>> photo equipment, classifies digital cameras into three categories,
>> point & shoot, slr and mirrorless system cameras for the latest large
>> sensor compacts, a category that didn't exist until recently.
>> olympus calls their own cameras 'feature rich point and shoot cameras.'
>> it's hardly pejorative when the maker themselves use the term.
> You're right, but it's perjorative to John. I've been writing "compact"
> for a while. It doesn't hurt.
I agree. It's unfortunate that someone writing advertising copy for Olympus
uses the term "point-and-shoot," but I suppose that just shows yet again how
terminology misusage becomes popular and then practically standard usage
through the magic of the Internet and especially Usenet, where I suspect
most such misusage originates.
After all, the term "point-and-shoot" started with simple, auto-everything
35mm cameras which usually had no exposure controls at all, apart from
turning flash on or off and perhaps a +1.5 stop option for backlighting.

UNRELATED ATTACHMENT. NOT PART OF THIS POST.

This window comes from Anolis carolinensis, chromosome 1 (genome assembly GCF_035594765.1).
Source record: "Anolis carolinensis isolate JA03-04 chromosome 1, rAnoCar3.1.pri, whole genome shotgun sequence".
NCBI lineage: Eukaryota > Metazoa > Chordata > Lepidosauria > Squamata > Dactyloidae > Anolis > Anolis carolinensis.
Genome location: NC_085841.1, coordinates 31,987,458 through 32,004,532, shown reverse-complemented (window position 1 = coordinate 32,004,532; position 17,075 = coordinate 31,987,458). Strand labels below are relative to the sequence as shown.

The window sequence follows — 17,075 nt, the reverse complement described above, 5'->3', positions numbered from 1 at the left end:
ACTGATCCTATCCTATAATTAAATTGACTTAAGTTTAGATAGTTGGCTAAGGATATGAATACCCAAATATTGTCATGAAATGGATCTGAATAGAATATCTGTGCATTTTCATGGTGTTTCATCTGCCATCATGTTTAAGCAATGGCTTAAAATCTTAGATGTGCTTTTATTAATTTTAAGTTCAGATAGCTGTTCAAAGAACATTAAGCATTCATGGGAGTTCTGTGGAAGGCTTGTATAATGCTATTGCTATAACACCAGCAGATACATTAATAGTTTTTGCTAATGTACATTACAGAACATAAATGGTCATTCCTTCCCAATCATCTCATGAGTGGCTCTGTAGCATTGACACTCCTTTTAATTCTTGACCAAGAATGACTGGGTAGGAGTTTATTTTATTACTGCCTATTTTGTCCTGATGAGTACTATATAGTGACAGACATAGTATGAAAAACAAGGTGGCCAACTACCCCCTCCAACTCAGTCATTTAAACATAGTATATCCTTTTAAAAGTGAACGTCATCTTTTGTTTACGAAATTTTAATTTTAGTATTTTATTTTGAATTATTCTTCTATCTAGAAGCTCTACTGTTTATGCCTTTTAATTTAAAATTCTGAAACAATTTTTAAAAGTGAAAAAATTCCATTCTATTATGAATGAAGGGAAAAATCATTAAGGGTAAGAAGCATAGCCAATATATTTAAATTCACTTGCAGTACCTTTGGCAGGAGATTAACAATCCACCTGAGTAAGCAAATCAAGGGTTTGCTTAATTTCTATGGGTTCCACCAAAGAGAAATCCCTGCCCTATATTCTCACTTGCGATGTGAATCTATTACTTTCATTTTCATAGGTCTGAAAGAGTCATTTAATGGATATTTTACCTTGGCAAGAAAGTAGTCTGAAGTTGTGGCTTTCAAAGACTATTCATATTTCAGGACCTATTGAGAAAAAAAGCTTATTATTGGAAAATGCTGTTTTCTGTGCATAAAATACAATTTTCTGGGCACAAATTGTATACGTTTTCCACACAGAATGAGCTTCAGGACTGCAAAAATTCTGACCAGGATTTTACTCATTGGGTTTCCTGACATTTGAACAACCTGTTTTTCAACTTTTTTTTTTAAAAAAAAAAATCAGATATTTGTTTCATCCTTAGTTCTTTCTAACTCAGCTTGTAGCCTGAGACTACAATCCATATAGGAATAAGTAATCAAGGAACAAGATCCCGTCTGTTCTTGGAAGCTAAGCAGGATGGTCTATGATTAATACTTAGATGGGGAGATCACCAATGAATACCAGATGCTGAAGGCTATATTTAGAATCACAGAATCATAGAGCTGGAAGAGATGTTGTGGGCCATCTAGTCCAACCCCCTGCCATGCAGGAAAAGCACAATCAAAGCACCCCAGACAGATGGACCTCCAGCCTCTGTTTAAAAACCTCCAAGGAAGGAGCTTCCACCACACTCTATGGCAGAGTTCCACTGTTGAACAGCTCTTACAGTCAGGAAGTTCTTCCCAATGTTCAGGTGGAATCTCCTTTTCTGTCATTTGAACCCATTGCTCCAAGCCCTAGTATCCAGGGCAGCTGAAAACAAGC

With such cameras "point and shoot" was appropriate since that was really
just about all the user could do.
Most compact and ultracompact digital cameras today offer far more exposure
options than most sophisticated 35mm cameras did a generation or so ago,
even if they do not provide direct user control over aperture and shutter
speed -- which are not very useful with such small-sensor cameras anyway.
The term "point-and-shoot" *is* pejorative and inappropriate for most
compact cameras today, IMO.
From: Ghetta Klew on 5 Jul 2010 17:16
On Mon, 5 Jul 2010 15:51:22 -0400, "Neil Harrington" <nobody(a)homehere.net>
>"John Navas" <spamfilter1(a)navasgroup.com> wrote in message
>> On Sat, 3 Jul 2010 17:22:42 +0100, in
>> <i0no4k$bp0$1(a)news.eternal-september.org>, "David J Taylor"
>> <david-taylor(a)blueyonder.co.uk.invalid> wrote:
>>>"John Navas" <jncl1(a)navasgroup.com> wrote in message
>>>> Your blaming of equipment for your own shortcomings is the problem.
>>>.. and just how does an objective measurement of zoom times using two
>> What objective measurement of zoom times?
>> The only thing that matters is how well _you_ can zoom a given lens.
>> I find the FZ28 zoom to be sufficiently fast and accurate for my needs.